“A tyrant has turned our lives upside down, and it’s called coronavirus.” Hospitals become “trenches”, while the dead are transported by military vehicles. So war scenarios open up in our minds with all their symbolic and emotional significance. Because metaphors evoke images and concepts. Language is anything but neutral: it gives form to opinions, it enunciates relationships that unfold over time. Words create the world. They influence each of us and lead us to act, in one way rather than another.

Treating a disease as if it is a war makes one obedient, docile and, in perspective, designated victims.

The choice between this or that word is not a matter of language, but of political decision. Politicians: you are the advocates of fear and hatred against each other. You have found in the virus a further opportunity to draw boundaries and erect barriers.

Now that we’re the potentially infected

The containers that the Austrian State had prepared at the Brenner Pass [1] for anti-immigrant use have been used for weeks for coronavirus checks on people arriving from Italy. The “exceptional measures” underway should make us reflect on what has always happened to the latter, to the undocumented, to that part of humanity that can be exploited as long as necessary and then leave them to die or repatriate. Beyond the privileges that we no longer perceive, there are those who are sadly accustomed to a daily routine of separation, controls, visas, “who knows when we will be able to see each other again”. While goods are moving and thousands of human beings are trapped on the borders of Europe, perhaps we might notice that the border virus does not stop in a few weeks.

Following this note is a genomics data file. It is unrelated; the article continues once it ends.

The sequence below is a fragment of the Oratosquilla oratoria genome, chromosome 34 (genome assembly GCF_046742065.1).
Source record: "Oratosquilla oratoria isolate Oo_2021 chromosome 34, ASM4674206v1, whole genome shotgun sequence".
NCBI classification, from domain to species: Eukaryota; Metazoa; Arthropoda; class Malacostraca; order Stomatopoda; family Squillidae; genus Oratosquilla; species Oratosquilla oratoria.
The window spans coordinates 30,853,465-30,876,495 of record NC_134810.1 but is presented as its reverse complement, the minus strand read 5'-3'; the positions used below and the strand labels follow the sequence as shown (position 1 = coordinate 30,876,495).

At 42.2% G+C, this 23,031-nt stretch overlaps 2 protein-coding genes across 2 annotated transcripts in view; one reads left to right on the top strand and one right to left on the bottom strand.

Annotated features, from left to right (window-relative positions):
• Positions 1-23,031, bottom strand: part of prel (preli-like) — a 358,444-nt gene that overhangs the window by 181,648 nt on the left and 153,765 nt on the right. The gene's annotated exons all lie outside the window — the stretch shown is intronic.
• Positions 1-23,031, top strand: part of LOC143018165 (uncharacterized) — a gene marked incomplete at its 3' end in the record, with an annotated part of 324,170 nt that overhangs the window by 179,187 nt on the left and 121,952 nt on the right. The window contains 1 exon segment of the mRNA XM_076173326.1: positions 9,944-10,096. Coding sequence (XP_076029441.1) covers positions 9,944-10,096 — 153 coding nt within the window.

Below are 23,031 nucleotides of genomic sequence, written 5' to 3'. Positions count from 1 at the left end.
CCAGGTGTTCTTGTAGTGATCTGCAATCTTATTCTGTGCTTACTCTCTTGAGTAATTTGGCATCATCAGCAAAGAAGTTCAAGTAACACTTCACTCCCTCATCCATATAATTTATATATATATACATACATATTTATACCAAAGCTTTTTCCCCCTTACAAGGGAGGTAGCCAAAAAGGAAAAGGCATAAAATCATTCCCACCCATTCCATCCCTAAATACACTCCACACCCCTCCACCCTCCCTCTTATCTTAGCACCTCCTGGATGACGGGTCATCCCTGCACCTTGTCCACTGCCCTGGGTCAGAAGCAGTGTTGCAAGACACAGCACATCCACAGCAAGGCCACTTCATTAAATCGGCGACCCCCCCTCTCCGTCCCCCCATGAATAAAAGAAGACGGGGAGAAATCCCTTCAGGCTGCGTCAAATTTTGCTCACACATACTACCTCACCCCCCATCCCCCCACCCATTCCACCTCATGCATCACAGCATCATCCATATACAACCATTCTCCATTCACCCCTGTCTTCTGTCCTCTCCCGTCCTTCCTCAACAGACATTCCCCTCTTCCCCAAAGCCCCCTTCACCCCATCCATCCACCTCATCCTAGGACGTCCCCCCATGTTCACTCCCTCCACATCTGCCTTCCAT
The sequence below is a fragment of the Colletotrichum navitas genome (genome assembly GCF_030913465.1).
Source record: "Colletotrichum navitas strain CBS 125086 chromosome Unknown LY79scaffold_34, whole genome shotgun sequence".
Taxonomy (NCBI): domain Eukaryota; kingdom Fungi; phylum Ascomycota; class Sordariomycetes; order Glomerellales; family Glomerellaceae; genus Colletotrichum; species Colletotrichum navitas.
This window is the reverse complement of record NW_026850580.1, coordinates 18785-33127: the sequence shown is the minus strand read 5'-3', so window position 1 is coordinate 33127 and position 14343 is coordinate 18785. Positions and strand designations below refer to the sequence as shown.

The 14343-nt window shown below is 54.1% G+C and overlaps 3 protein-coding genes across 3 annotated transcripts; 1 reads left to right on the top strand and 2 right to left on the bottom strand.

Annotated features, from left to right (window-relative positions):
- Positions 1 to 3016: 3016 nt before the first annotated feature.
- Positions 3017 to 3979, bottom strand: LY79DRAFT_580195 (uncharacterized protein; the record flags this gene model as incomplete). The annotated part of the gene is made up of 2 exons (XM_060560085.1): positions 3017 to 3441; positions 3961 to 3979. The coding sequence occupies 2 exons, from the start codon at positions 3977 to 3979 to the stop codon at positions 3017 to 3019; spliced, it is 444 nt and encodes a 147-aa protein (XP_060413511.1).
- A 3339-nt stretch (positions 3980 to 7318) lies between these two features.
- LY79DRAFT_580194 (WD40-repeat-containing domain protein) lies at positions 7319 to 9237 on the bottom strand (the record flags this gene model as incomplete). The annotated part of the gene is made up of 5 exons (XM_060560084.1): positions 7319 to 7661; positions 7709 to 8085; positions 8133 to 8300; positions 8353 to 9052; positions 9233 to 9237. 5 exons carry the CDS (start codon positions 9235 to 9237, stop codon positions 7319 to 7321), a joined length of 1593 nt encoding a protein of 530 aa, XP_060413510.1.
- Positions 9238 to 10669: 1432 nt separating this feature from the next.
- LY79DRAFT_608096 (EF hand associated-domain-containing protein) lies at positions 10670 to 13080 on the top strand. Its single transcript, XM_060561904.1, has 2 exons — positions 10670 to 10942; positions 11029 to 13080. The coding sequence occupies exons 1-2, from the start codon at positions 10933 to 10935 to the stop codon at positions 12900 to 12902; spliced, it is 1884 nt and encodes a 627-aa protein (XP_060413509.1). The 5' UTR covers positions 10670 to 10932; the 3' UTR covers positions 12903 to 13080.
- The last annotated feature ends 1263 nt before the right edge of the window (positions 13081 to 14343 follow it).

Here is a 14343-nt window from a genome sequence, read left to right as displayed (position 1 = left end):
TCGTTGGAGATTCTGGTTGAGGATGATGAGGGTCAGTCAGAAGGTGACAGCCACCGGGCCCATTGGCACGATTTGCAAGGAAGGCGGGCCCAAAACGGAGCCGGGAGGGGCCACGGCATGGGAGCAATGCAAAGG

Beyond the borders, the prison struggles

For the riots that broke out in the prisons on 7 March, newspapers and television stations hastened to talk about direct action by “organized crime “. (The same script, not surprisingly, was then used to criminalize those who tried to get out of supermarkets without paying for their groceries). Someone spoke instead of “organized plan” by an unspecified “anarchist hand”. Unthinkable for the State to admit that these are spontaneous revolts and capable of communicating fast with each other, grown up in captivity in places of torture, years of beatings, widespread overcrowding, repellent hygienic conditions; because they would have been discussed differently, and more would have been talked about. The fact is that revolts are also breaking out in Spain, France, Brazil, USA, Belgium, Venezuela, Iran, Peru, Sri Lanka, Colombia (where twenty-three prisoners died in the Bogota prison alone)… Now they have to talk about them. Even states like Iran and Turkey have released 110,000 and 90,000 prisoners respectively. Even the UN secretariat calls on governments to take urgent measures against the spread of contagion in the global prisons, where 12 and a half million people are imprisoned. It is precisely the prisoners who are the first to suggest to us that the immense state of emergency of which we are the prisoners today can and must bring the opportunities to free themselves and to set us free, looking beyond our borders.


[1] The Brenner Pass (German: Brennerpas, shortly Brenner. Italian: Passo del Brennero? is a mountain pass through the Alps which forms the border between Italy and Austria.